Things change when people who man institutions change - Justice Badar Durrez Ahmed [Part II]

Aditya AK December 2 2018

In the second part of the interview, Justice Badar Durrez Ahmed talks about issues faced by the Judiciary, Triple Talaq, post-retirement jobs, and more.

In view of the Press Conference held by Supreme Court judges and other developments earlier this year, do you think the judiciary is facing a crisis? What needs to change?

I wouldn’t like to comment on what they [the then four senior-most judges of the Supreme Court] did. But the situation is distressing. Look at the number of vacancies. A lot of people are looking to courts for justice. And if you are not providing them the infrastructure, the people will start looking elsewhere. These are the seeds for discord on the streets. The court is like a pressure cooker, where people come to resolve their fights. There are two ways to resolve them – outside on the streets or within a civilised system. If you shut the doors to the latter, there will be anarchy. Unless the situation is solved at the earliest, there will be serious problems.

Supreme Court Justices Chelameswar, Ranjan Gogoi, Madan Lokur and Kurian Joseph held a press conference in January this year

One of the ways is to institutionalize Collegium meetings. What I am trying to say is that the meetings should not be left to the discretion of anybody. If there is a vacancy, you must have a Collegium meeting on a particular date. Whether the High Court or the Supreme Court Collegium, they must meet and come up with a name on that date.

The name should be sent before the vacancy arises. We know when everyone is going to retire, unless it is a case of an elevation of a judge to the Supreme Court. Why can’t the name be recommended and approved even before the judge retires? Why should there be an Acting Chief Justice?

I’m being quite radical here, but if a person doesn’t attend two Collegium meetings, then like a Director in a company, he loses his slot. But these are difficult times for which you need radical solutions.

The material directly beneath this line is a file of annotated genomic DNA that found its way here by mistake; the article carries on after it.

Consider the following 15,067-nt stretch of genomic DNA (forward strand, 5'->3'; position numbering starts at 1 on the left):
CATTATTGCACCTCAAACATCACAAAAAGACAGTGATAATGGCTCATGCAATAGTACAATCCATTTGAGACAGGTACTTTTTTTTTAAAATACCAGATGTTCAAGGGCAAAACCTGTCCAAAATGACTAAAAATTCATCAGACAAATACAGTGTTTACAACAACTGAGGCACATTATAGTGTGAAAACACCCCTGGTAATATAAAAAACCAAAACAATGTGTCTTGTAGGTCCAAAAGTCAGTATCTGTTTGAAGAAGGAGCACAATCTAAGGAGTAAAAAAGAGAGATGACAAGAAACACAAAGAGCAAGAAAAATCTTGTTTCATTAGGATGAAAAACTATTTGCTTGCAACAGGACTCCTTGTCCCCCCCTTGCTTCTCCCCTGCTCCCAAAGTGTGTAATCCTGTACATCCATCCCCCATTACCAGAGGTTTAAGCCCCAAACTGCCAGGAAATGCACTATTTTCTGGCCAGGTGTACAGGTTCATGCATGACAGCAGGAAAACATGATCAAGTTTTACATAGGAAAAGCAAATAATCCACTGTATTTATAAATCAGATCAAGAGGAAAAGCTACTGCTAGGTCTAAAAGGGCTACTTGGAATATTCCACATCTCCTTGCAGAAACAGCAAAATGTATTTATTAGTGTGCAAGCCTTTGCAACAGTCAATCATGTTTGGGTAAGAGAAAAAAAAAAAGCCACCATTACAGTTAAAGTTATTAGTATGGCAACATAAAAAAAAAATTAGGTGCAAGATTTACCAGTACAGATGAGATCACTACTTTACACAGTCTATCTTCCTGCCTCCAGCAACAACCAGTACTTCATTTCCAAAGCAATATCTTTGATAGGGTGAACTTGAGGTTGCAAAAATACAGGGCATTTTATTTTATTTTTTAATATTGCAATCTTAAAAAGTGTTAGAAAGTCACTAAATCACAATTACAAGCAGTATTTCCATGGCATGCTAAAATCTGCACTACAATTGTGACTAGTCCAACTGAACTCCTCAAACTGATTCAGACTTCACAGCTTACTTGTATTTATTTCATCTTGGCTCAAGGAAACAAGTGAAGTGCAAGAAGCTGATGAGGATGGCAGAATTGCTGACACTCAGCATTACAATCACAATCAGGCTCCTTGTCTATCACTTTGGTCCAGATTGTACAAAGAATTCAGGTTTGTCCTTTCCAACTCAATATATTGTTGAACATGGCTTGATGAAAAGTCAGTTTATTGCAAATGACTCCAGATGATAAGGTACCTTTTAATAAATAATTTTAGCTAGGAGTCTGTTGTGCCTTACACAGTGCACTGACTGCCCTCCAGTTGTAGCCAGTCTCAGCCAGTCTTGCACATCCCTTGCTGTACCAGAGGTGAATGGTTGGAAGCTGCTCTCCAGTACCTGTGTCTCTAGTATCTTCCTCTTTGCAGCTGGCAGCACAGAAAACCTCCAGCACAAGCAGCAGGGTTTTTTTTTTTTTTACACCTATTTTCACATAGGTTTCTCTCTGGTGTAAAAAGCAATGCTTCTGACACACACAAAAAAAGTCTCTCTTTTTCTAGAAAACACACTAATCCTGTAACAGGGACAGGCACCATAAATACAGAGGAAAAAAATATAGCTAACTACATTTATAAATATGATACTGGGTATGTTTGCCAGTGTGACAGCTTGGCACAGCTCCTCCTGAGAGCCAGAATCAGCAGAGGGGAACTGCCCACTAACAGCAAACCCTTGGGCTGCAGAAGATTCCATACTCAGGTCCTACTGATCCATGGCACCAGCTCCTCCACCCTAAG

Have you ever witnessed politics playing a part in the transfer and elevation of judges?

Insofar as I am concerned, one blessing I had was that no one interfered with me; I have been Acting Chief Justice twice and Chief Justice once. No government ever interfered or asked for favours from me. Possibly it was because they knew the sort of person I am (laughs). Nobody from the Supreme Court Collegium asked me to send any names for elevation. I don’t know what experience others have had.

Has the Executive always attempted to interfere with the Judiciary’s functioning?

The three compartments – the Executive, the Legislature and the Judiciary – sometimes get the feeling that they are not water-tight. Each one has a grouse against the other, and that is a good thing. If they become too friendly, that means things are not good. There must be some sort of friction. There may be times when the Executive tries to browbeat the Judiciary, which also might get aggressive against the government.

But by and large, if each wing stands firm and does its Constitutional duty, there shouldn’t be any problem. It depends on the people who man these institutions. Things change when people change, that has always been the case.

What is your take on the Triple Talaq ordinance that makes it a criminal offence?

I don’t know how it will ultimately play out in court. I had given a judgment in Masroor Ahmed’s case, which has been by and large accepted by the Supreme Court in Shayara Bano. As per that judgment, I stated that instant Triple Talaq should be replaced by one, revocable Talaq. I decided that after going through Islamic jurisprudence and going through the law as it stands in India. According to me, criminalisation may not serve any purpose. As it stands, it is a nullity.

The problem here is that very few people understand the concept of Talaq. Ignorance is what is feeding into the minds of people.

Would you care to enlighten us on the topic?

There can be many forms of divorce. The first precept of Islamic Law is that marriage is a sacrosanct contract. Secondly, although it is a marriage, it can be broken, unlike the case in Christian Law and Hindu Law initially. There are several modes of dissolving the marriage. One is where the husband asks for Talaq. The second is where the wife asks for it, and the third is where both of them agree to dissolve the marriage mutually. There are several other grounds for dissolving the marriage.

What people don’t understand is that Muslim women can also apply for divorce, as per the [Dissolution of Muslim Marriages] 1939 Act. People think only the man has the right to divorce. That is one fundamental problem.

Now, divorce is of two kinds – one where there is separation, and another where the marriage is closed. If somebody pronounces one Talaq, it is revocable. And during that period of Iddat, you can reconcile and continue as husband and wife. If there is no reconciliation, you are no longer husband and wife. But if after 6-7 months the husband and wife realise that they want to get back together, they can have another marriage. But after the third Talaq, you cannot reconcile or marry each other again. That was the original concept of Triple Talaq.